Improving Rural School Districts
Two East Ohio school districts are partners in a grant-funded project that should provide new opportunities to thousands of students.
As part of the state’s $250 million Straight A Fund program, 24 education grants were announced earlier this year. The largest single award, nearly $15 million, went to a consortium of public school districts and institutions of higher education.
Both the Barnesville Local and Switzerland of Ohio Local districts are among partners in the consortium, which includes school systems serving a total of about 48,000 students.
State officials awarded the grant to the Ohio Appalachian Collaborative Personalized Learning Network, which has lofty goals. According to its application, the project will use the money “to accelerate student achievement by increasing access to advanced learning and effective instruction …” The initiative targets students in grades 6-12. According to state enrollment figures, that will benefit 594 students in the Barnesville district and 1,391 in the Switzerland of Ohio system.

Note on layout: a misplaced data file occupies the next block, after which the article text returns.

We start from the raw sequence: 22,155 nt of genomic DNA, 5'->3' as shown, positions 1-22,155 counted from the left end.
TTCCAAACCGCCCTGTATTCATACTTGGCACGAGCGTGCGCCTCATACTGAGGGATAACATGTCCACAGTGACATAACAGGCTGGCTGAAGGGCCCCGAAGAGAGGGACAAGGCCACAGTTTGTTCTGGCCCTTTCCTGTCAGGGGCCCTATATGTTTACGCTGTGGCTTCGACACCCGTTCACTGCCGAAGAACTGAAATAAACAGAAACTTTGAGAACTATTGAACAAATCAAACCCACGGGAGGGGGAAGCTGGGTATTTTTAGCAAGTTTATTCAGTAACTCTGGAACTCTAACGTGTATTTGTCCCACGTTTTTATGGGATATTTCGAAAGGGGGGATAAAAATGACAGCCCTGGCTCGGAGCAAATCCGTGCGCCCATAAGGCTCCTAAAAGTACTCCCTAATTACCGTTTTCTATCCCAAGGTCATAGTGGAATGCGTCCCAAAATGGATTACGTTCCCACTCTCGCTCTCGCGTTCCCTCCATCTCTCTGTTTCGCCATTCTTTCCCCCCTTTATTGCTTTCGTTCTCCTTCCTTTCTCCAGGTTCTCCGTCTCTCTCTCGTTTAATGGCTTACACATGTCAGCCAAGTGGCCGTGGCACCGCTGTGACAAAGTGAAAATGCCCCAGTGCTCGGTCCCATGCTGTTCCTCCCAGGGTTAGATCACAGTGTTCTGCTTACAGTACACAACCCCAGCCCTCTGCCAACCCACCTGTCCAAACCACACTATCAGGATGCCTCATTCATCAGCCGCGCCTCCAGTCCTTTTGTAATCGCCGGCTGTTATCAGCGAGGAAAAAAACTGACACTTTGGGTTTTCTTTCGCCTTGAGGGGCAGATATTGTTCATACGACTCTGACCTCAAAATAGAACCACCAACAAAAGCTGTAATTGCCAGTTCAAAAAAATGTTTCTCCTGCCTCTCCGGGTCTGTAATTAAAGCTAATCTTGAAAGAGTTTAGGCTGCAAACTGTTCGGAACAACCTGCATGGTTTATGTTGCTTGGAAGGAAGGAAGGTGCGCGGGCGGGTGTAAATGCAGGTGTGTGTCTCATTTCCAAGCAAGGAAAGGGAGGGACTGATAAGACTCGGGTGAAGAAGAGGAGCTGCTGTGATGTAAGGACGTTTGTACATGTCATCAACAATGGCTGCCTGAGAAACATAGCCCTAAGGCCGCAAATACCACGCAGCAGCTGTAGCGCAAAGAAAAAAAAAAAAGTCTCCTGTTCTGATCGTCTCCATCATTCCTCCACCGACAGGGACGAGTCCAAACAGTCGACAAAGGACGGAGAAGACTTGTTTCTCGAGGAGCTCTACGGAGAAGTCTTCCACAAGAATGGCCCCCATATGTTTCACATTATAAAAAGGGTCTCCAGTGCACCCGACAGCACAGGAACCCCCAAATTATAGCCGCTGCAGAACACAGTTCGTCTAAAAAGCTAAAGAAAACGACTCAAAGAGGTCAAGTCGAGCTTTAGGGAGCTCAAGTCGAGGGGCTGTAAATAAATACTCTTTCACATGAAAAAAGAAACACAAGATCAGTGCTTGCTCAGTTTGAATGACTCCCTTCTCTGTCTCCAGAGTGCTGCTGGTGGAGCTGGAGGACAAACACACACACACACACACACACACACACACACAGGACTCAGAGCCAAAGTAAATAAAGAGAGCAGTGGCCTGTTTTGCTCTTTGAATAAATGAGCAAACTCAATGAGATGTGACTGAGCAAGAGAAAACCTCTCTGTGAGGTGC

In concrete terms, what the education jargon of the grant application amounts to is providing more opportunities for students in the partnership. One important part of the initiative is to give the young people more access to college credits they can earn while in high school.
That could result in more local students going to – and succeeding in – higher education, either at colleges and universities or institutions offering career training.
Officials of the Barnesville and Switzerland of Ohio districts are to be commended for joining the consortium. No doubt that will mean more work for public school administrators, but it appears their efforts will pay off for students.
Officials in other East Ohio school districts should pay close attention to both the progress made and the challenges encountered in the grant program. It is not a closed system; part of the grant application stresses making the program a sustainable one and attracting other rural school districts to it.
If the project works as anticipated – and there is no reason to believe it will not – other East Ohio school systems should join it.